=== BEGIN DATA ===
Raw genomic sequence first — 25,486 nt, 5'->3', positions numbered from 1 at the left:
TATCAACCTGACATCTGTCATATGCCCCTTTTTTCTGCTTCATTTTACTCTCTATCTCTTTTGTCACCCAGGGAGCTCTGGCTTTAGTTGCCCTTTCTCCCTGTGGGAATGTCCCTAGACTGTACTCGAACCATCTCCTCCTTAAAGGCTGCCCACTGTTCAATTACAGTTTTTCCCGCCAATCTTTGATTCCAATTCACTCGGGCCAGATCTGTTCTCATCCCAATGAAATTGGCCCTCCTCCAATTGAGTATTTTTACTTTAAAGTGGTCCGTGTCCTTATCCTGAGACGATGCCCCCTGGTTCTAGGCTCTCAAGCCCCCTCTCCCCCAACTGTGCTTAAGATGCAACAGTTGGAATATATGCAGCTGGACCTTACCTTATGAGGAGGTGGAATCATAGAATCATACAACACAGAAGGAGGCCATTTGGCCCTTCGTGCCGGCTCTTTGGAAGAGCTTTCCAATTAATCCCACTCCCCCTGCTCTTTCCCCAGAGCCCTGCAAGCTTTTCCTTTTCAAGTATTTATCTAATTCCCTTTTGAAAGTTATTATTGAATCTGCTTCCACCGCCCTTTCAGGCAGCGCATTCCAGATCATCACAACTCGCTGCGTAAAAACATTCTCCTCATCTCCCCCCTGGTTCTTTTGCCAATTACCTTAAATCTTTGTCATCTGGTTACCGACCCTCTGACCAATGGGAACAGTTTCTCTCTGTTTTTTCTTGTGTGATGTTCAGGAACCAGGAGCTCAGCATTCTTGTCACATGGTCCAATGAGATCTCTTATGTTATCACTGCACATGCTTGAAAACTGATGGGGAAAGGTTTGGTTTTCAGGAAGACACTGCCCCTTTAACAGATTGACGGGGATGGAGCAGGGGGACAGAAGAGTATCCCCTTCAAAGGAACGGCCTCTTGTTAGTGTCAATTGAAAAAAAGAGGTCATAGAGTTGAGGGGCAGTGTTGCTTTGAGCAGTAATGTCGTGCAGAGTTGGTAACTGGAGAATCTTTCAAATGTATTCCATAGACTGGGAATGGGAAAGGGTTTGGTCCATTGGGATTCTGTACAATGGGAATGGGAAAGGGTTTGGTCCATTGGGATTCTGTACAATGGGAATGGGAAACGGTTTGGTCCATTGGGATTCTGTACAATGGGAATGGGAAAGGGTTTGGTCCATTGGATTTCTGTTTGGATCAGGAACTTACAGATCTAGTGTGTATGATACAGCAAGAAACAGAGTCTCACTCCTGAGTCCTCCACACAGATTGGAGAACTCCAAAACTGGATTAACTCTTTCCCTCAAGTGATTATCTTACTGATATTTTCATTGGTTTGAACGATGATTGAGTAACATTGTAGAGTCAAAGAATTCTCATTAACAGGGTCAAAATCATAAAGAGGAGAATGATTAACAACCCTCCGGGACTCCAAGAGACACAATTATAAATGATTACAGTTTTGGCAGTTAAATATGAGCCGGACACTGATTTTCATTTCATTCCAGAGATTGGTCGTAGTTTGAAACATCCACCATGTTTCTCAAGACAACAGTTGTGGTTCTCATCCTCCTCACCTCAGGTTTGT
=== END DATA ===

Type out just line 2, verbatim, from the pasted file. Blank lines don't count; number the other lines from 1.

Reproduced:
TATCAACCTGACATCTGTCATATGCCCCTTTTTTCTGCTTCATTTTACTCTCTATCTCTTTTGTCACCCAGGGAGCTCTGGCTTTAGTTGCCCTTTCTCCCTGTGGGAATGTCCCTAGACTGTACTCGAACCATCTCCTCCTTAAAGGCTGCCCACTGTTCAATTACAGTTTTTCCCGCCAATCTTTGATTCCAATTCACTCGGGCCAGATCTGTTCTCATCCCAATGAAATTGGCCCTCCTCCAATTGAGTATTTTTACTTTAAAGTGGTCCGTGTCCTTATCCTGAGACGATGCCCCCTGGTTCTAGGCTCTCAAGCCCCCTCTCCCCCAACTGTGCTTAAGATGCAACAGTTGGAATATATGCAGCTGGACCTTACCTTATGAGGAGGTGGAATCATAGAATCATACAACACAGAAGGAGGCCATTTGGCCCTTCGTGCCGGCTCTTTGGAAGAGCTTTCCAATTAATCCCACTCCCCCTGCTCTTTCCCCAGAGCCCTGCAAGCTTTTCCTTTTCAAGTATTTATCTAATTCCCTTTTGAAAGTTATTATTGAATCTGCTTCCACCGCCCTTTCAGGCAGCGCATTCCAGATCATCACAACTCGCTGCGTAAAAACATTCTCCTCATCTCCCCCCTGGTTCTTTTGCCAATTACCTTAAATCTTTGTCATCTGGTTACCGACCCTCTGACCAATGGGAACAGTTTCTCTCTGTTTTTTCTTGTGTGATGTTCAGGAACCAGGAGCTCAGCATTCTTGTCACATGGTCCAATGAGATCTCTTATGTTATCACTGCACATGCTTGAAAACTGATGGGGAAAGGTTTGGTTTTCAGGAAGACACTGCCCCTTTAACAGATTGACGGGGATGGAGCAGGGGGACAGAAGAGTATCCCCTTCAAAGGAACGGCCTCTTGTTAGTGTCAATTGAAAAAAAGAGGTCATAGAGTTGAGGGGCAGTGTTGCTTTGAGCAGTAATGTCGTGCAGAGTTGGTAACTGGAGAATCTTTCAAATGTATTCCATAGACTGGGAATGGGAAAGGGTTTGGTCCATTGGGATTCTGTACAATGGGAATGGGAAAGGGTTTGGTCCATTGGGATTCTGTACAATGGGAATGGGAAACGGTTTGGTCCATTGGGATTCTGTACAATGGGAATGGGAAAGGGTTTGGTCCATTGGATTTCTGTTTGGATCAGGAACTTACAGATCTAGTGTGTATGATACAGCAAGAAACAGAGTCTCACTCCTGAGTCCTCCACACAGATTGGAGAACTCCAAAACTGGATTAACTCTTTCCCTCAAGTGATTATCTTACTGATATTTTCATTGGTTTGAACGATGATTGAGTAACATTGTAGAGTCAAAGAATTCTCATTAACAGGGTCAAAATCATAAAGAGGAGAATGATTAACAACCCTCCGGGACTCCAAGAGACACAATTATAAATGATTACAGTTTTGGCAGTTAAATATGAGCCGGACACTGATTTTCATTTCATTCCAGAGATTGGTCGTAGTTTGAAACATCCACCATGTTTCTCAAGACAACAGTTGTGGTTCTCATCCTCCTCACCTCAGGTTTGT